“The only thing worse than not participating in some sort of social media is having a page that you don’t post to for months or years,” Schulman adds. “It does not represent your brand well.”
Using video and going “live” are what’s hot in social media right now, Diaz says. “If you have a decent following, adding video and going live could enhance your social media engagement efforts.”
Schulman considers Facebook and Instagram to be the “hot” social media networks at the moment, but says Instagram and Snapchat are growing in popularity among marketers.
IS IT A WORTHWHILE ENDEAVOR?
Small-business owners are typically no strangers to multi-tasking, so organizing and executing a social media campaign may be just one more thing to add to their routine.
For store owners who believe their time and talents are better used elsewhere, there are plenty of companies whose business is focused entirely on developing and managing campaigns for small-business clients like vended laundries.
But how much does something like that cost?
Diaz says the investment and return on same varies across the board depending on the channels used and the goals of the campaign.
“First, determine what your goals are,” he says. “Do you want to grow your social following or fan base, increase engagement, convert fans to customers? These goals can come in stages, too. For example, you will need to build an audience before you can increase engagement or get sales.”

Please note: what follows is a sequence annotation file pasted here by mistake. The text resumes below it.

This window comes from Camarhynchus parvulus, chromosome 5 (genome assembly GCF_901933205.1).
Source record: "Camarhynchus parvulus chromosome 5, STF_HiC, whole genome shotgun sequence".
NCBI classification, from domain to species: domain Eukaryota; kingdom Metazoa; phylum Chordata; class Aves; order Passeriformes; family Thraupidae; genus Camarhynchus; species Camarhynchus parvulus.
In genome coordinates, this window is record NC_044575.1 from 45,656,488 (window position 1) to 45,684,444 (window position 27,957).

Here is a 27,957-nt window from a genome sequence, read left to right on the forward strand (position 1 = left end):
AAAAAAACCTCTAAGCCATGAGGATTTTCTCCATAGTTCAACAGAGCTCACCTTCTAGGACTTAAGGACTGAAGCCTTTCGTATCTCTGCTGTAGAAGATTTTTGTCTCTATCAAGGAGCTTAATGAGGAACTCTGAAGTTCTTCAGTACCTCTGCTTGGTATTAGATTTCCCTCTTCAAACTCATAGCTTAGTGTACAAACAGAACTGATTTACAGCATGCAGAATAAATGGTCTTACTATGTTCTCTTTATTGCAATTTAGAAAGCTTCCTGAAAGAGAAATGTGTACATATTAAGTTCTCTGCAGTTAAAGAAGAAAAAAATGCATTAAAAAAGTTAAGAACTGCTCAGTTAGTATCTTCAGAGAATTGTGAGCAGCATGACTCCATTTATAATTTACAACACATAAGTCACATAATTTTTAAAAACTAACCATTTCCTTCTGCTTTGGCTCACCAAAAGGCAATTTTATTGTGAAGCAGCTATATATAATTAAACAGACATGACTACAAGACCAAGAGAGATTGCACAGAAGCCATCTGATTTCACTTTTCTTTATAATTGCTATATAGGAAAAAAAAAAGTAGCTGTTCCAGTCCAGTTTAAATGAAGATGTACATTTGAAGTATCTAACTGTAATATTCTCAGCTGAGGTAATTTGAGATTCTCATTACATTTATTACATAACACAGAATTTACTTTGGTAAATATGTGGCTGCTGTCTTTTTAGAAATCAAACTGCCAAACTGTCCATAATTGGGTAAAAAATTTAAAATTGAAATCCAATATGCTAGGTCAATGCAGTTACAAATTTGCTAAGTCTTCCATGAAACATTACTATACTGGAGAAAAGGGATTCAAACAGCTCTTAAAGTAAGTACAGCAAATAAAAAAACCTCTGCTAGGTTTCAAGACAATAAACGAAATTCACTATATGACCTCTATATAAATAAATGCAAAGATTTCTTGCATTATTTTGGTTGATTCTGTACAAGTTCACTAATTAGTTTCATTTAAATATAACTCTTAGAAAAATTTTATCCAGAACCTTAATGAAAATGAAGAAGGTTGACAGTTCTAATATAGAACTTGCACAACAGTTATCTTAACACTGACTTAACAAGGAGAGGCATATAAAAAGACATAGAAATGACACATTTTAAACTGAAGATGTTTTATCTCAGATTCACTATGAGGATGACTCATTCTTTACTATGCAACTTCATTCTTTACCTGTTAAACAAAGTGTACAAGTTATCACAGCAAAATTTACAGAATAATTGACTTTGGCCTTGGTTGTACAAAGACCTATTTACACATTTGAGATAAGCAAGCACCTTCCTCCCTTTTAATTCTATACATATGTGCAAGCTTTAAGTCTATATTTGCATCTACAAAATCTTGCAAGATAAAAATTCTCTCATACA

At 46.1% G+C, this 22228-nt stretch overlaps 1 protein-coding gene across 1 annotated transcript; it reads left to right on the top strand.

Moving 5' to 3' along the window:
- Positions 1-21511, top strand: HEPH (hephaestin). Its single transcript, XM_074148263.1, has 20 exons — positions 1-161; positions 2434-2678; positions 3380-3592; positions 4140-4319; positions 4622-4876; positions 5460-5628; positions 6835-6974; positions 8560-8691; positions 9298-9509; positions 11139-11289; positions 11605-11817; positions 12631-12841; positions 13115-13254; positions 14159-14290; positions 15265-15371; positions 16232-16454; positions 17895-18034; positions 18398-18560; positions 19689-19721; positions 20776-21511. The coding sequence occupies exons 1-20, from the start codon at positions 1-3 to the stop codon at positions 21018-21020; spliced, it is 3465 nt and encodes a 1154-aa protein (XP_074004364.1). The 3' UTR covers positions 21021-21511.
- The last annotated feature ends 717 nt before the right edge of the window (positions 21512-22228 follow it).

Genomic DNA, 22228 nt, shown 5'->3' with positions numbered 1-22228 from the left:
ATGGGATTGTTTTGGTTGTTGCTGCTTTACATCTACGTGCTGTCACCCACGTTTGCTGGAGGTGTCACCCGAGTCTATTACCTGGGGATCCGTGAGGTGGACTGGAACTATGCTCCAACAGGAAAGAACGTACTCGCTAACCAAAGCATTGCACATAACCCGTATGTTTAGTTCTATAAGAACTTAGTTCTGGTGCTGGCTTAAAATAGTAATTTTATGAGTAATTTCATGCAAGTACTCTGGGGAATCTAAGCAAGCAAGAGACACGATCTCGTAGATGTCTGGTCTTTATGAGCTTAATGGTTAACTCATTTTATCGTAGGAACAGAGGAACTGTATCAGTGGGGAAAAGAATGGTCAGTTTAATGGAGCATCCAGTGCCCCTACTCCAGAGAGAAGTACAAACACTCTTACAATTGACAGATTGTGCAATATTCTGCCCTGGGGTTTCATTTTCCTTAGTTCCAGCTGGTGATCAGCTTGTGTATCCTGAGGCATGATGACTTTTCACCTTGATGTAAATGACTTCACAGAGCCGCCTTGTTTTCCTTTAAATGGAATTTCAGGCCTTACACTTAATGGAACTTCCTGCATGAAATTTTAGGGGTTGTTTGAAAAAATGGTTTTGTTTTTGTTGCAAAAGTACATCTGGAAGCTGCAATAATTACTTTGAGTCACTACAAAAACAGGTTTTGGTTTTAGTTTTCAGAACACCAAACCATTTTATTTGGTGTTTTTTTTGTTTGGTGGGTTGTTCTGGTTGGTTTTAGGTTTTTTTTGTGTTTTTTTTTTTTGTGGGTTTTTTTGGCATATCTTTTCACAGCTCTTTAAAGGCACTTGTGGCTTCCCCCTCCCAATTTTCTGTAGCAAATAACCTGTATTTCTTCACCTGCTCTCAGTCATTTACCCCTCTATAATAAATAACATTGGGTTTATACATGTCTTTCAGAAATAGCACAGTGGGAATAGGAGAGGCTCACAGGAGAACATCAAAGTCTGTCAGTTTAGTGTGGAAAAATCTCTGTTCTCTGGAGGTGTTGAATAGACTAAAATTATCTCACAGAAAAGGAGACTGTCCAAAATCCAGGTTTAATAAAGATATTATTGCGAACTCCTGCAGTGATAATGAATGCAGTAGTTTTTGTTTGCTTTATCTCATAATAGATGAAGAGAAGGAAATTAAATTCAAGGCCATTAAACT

Schulman says it’s difficult to put a price on a social media marketing strategy.
“Each company should have a more catered approach to what channels and how many posts per month would suit their needs,” she says. “One other factor to determine is how much outreach and relationship building with social influencers a client may need.”
So how can a laundry owner tell if their digital marketing efforts are bearing fruit?
“You could always ask people to follow you and ‘check in’ for some sort of incentive,” Schulman says. “Also, keep an eye on your foot traffic—if you start participating in a social media strategy, and your following increases, your foot traffic should as well. In addition, always look at the data provided within the social (media) tools themselves.”
She suggests offering promo codes or coupon codes that are unique to your social media accounts.
“It’s important to have a solid website to measure this effort,” Diaz says. “Social media is a referral source. Your social posts should contain calls to action with a link back to a page on your website. … Your job is to nurture that lead into a customer with e-mail and other marketing touches. If you follow that flow, you will be able to see the results of your social media marketing. Don’t let social media be the end-all-be-all in your marketing strategy.”
Is there anything to fear from digital marketing?
“I don’t think there is anything to fear—social media might open your eyes, though,” Diaz says. “Expect honest feedback about your business. Customers will express their opinions about your business, good or bad. It will require you to put your customer services skills to the test.”
“It’s more evergreen and much less expensive than, say, direct marketing,” Schulman says. “So, for less money, with very little risk, what have you got to lose?”
If you missed Part One, you can read it HERE.